nep-pbe New Economics Papers
on Public Economics
Issue of 2018‒01‒08
seventeen papers chosen by
Thomas Andrén

  1. Measuring the fiscal and equity impact of tax evasion: evidence from Denmark and Estonia By Salvador Barrios; Bent Greve; M. Azhar Hussain; Alari Paulus; Fidel Picos; Sara Riscado
  2. Lorenz versus Zenga Inequality Curves: a New Approach to Measuring Tax Redistribution and Progressivity By Francesca Greselin; Simone Pellegrino; Achille Vernizzi
  3. Responses of Firms to Tax, Administrative and Accounting Rules: Evidence from Armenia By Zareh Asatryan; Andreas Peichl
  4. Dirty Money Coming Home: Capital Flows into and out of Tax Havens By Lukas Menkhoff; Jakob Miethe
  5. A Trade-off Theory of Ownership and Capital Structure By Giovanna Nicodano; Luca Regis
  6. The Effect of Intergovernmental Transfers on Public Services in India. By Rao, M. Govinda
  7. Public Finance in India in the Context of India’s Development. By Rao, M. Govinda
  8. The Efficiency Consequences of Heterogeneous Behavioral Responses to Energy Fiscal Policies By Sébastien Houde; Joseph E. Aldy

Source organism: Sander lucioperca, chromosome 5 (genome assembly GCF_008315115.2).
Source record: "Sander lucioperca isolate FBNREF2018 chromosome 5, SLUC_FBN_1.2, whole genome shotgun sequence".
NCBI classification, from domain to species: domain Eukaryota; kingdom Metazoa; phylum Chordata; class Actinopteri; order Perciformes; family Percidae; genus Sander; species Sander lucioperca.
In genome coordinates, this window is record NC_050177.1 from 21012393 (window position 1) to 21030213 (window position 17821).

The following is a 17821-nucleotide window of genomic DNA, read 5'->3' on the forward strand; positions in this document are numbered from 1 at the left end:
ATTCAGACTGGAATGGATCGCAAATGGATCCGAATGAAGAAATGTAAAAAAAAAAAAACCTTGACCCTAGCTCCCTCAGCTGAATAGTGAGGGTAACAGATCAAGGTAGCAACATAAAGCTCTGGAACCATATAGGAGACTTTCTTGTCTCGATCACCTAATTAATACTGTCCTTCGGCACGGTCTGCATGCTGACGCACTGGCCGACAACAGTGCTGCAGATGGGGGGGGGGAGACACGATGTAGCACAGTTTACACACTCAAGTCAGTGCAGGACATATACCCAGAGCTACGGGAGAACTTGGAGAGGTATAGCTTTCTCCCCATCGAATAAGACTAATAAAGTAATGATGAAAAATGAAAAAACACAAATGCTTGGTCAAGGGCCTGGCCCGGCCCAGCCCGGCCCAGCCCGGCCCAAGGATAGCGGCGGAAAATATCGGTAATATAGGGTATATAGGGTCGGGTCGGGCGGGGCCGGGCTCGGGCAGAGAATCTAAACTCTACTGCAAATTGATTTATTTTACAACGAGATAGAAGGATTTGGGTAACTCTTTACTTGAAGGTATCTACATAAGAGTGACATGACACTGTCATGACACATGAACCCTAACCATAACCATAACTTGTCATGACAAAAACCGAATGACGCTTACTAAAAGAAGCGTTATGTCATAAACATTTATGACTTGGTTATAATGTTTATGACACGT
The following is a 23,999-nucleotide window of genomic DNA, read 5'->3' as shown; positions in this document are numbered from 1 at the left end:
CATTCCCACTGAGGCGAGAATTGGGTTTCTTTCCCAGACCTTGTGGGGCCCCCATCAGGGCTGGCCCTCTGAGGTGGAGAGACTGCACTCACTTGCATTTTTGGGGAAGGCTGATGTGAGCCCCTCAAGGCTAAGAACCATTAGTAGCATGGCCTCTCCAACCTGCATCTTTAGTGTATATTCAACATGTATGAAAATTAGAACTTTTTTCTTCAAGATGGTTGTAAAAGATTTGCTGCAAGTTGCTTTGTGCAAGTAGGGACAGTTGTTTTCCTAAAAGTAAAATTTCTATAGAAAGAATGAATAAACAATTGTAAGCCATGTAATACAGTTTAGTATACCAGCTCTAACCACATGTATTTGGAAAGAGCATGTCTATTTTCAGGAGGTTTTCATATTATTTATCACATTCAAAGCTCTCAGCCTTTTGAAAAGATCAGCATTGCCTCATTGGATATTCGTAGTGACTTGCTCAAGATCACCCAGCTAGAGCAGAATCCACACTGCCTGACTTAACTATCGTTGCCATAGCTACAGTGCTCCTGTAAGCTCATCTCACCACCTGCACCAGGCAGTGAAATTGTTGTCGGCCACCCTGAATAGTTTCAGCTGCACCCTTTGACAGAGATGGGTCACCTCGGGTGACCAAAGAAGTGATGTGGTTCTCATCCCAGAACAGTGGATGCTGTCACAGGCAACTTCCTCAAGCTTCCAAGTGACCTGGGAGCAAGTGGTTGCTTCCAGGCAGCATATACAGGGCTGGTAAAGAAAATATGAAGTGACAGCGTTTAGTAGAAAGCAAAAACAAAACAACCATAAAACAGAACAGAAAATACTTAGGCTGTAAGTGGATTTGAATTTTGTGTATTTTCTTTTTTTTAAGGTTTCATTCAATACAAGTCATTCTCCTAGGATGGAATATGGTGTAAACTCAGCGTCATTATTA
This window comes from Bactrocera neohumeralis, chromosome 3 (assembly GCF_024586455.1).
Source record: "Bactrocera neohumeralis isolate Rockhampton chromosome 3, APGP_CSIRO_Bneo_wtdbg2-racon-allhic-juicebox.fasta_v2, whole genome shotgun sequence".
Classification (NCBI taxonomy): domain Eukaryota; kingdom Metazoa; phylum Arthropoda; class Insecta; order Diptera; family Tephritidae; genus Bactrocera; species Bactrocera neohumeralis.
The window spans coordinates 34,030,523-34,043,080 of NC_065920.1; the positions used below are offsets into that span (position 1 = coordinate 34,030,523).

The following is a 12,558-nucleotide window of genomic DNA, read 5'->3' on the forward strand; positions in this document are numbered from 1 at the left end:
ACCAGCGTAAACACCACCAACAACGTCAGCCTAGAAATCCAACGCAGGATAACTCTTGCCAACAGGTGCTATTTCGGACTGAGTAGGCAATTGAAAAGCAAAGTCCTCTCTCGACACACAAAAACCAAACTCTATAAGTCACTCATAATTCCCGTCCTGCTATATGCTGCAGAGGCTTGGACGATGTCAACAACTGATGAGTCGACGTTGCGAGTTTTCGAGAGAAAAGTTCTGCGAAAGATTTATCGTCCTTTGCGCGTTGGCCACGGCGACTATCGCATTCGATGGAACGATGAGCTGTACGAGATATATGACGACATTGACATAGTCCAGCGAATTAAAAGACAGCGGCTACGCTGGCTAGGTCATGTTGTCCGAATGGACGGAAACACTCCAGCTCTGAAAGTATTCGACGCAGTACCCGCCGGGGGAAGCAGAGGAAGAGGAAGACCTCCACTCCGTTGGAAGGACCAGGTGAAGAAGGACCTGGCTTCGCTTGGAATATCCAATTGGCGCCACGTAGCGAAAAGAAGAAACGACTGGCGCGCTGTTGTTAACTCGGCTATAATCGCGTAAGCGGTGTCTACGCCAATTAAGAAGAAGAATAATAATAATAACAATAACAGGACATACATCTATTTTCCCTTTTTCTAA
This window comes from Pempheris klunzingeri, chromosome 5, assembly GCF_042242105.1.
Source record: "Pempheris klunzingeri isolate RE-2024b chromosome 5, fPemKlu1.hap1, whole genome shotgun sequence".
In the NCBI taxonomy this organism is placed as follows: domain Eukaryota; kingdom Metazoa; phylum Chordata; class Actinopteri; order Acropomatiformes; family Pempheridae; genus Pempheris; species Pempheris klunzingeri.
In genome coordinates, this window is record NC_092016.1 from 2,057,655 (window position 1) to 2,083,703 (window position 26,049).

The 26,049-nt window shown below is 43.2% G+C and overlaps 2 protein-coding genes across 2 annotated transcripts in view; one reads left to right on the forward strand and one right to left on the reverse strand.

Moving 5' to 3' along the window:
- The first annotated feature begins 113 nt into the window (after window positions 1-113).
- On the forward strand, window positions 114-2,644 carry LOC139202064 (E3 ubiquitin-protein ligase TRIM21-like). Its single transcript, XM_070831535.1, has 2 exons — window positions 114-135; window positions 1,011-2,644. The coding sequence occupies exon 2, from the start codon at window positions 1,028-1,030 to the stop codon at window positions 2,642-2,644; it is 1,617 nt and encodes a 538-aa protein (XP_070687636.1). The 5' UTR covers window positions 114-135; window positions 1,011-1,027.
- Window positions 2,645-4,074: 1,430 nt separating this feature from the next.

9. Causal Effects of Family Income on Child Outcomes and Educational Spending: Evidence from a Child Allowance Policy Reform in Japan By Michio Naoi; Hideo Akabayashi; Ryosuke Nakamura; Kayo Nozaki; Shinpei Sano; Wataru Senoh; Chizuru Shikishima
  10. The impact of population ageing on public debt. A panel analysis for eighteen european countries By Nicolas Afflatet
  11. Rebalancing in China: a taxation approach By Damien Cubizol
  12. The Deterrence Effect of Whistleblowing: An Event Study of Leaked Customer Information from Banks in Tax Havens By Niels Johannesen; Tim Stolper
  13. The Bunching Estimator Cannot Identify the Taxable Income Elasticity By Sören Blomquist; Whitney K. Newey
  14. Mandatory Spending, Political Polarization, and Macroeconomic Volatility By Grechyna, Daryna
  15. A Lower VAT Rate on Electricity in Portugal: Towards a Cleaner Environment, Better Economic Performance, and Less Inequality By Alfredo Marvão Pereira; Rui Manuel Pereira
  16. Can Regional Decentralisation Shift Health Care Preferences? By Joan Costa-i-Font; Ada Ferrer-i-Carbonell
  17. The Government Spending Multiplier at the Zero Lower Bound: Evidence from the United States By DI SERIO, Mario; FRAGETTA, Matteo; GASTEIGER, Emanuel